Yesterday, news channels aired the story concerning the unfortunate and tragic event at Sea World in Orlando, FL.  A 40 year old, female trainer was killed by a bull killer whale during a performance.  She was apparently taken off her platform by the whale and shaken to death.  This particular whale has been linked to other deaths according to reports.  There was a student who slipped and fell in the pool with the whale and there was a gatecrasher who tried to swim with the whale, both resulting in death.

In the hours after the trainer’s death, animal rights groups are already blaming organizations like SeaWorld for keeping animals in pools and requiring them to perform.  These killer whales are obviously huge animals, and cannot be forced to perform.  They perform because of the reinforcement they receive for doing so.  Although animal rights groups disapprove of shows like the ones at SeaWorld, there is no doubt that these magnificent animals have helped educate millions of people.  They have even helped to promote a greater concern for their wild cousins.

Dr. Scott Weber at UC Davis shared the following information about killer whales.  The whales are the largest members of the dolphin animals with adult males nearly 6-10 meters in length and weighing up to 10 tons.  The females are slightly smaller averaging 5-7 meters and can weigh over 7 tons.  Their life spans can be similar to humans in the wild.  They are toothed whales which have a wide variety of prey items that may include fish (schooling species, sharks, and rays), invertebrates, sea birds, and other marine mammals including other whales, walrus, sea lions, seals, and sea otters, making them one of the most formidable predators of the sea next to humans.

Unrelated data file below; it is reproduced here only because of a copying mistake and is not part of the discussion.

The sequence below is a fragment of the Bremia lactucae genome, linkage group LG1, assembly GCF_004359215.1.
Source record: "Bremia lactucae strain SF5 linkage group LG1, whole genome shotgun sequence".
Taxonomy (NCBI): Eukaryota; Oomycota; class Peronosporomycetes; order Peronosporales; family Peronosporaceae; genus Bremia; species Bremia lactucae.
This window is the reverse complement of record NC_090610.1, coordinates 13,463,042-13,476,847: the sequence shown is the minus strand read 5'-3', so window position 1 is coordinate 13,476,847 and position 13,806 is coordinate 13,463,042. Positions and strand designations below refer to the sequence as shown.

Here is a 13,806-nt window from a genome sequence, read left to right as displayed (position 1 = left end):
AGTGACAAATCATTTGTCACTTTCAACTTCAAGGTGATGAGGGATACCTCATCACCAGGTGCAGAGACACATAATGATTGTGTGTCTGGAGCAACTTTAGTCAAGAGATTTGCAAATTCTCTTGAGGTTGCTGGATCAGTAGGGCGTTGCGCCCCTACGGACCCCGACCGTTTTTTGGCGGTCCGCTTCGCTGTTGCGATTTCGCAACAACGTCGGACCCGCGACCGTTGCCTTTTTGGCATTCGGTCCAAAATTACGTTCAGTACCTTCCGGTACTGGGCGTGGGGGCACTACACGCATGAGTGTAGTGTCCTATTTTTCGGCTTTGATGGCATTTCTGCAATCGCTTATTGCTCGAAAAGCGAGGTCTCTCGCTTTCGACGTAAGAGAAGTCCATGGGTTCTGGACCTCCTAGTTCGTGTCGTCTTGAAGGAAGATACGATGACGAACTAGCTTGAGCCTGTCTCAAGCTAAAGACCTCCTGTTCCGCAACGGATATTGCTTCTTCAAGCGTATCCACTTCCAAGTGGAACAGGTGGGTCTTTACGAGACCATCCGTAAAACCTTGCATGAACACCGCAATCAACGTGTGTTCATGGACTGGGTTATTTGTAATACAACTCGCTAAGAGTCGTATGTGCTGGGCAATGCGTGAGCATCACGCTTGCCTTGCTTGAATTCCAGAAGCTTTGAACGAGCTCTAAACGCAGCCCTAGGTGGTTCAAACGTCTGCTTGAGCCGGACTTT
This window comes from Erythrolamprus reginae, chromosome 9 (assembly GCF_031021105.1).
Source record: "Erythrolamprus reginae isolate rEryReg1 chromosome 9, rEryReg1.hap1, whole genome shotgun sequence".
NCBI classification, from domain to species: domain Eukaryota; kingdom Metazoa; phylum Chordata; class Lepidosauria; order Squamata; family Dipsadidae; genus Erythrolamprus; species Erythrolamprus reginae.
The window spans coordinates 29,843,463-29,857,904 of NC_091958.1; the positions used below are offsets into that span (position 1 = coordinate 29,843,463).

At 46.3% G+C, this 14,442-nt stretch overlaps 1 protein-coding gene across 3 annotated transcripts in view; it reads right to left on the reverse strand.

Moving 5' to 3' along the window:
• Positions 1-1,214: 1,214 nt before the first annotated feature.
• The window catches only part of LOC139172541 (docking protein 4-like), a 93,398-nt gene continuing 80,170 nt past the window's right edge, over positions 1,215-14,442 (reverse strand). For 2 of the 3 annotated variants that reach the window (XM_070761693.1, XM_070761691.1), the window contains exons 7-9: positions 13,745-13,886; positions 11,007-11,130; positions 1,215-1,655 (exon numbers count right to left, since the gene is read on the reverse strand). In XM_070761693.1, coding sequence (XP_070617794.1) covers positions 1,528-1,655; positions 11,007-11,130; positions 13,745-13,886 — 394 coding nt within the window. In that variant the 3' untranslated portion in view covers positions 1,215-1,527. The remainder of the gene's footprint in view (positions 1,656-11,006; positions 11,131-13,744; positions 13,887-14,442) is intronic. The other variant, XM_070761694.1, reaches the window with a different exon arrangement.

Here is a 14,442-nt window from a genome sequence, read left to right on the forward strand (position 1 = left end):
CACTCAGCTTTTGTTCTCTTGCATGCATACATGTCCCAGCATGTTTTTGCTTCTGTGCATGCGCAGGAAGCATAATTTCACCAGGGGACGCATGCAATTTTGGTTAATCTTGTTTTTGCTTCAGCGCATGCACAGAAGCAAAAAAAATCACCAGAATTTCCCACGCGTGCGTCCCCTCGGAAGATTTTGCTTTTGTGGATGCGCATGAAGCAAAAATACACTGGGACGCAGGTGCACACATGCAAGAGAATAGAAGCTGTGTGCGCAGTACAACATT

Dr. Weber explains that the Orcas are not considered threatened or endangered, although the true population numbers are elusive given the animals wide dispersal and their status may change.  Toxins such as PCBs are a potential threat for certain resident populations of orca, similar to the well documented research of toxin induced immunosuppression of beluga whales in the St. Lawrence seaway.  Since the 1990’s, greater than 40% of killer whales in captivity are captive born.  These animals are not suitable for return to the wild.

In truth, despite their captivity, killer whales are still wild animals and all wild animals can be unpredictable.  Whenever dealing with large terrestrial or marine mammals in captivity, these animals have the capability to injure trainers or handlers simply by the nature of their size and power, intentionally or unintentionally.  Some people may assign human emotions and thoughts to the whales, but in reality, even the experts cannot know what was going on in the mind of this, or any, of the whales.  Veterinary behaviorist, Dr. Valerie Tynes says trainers who work with these animals are aware of the danger, but their professional skills and training help them minimize the risks.

There is certain to be a sense of sadness and loss at the SeaWorld compound, but it is unlikely that any trainer who works with these massive animals is surprised by this extremely rare occurrence.  Dr. Tynes also says that animals like Shamu and the other killer whales, dolphins and other cetaceans are truly amazing ambassadors and can help teach all of us about our needs to be good stewards of the land and the ocean.   As a veterinarian, I believe the trainers of these animals would agree.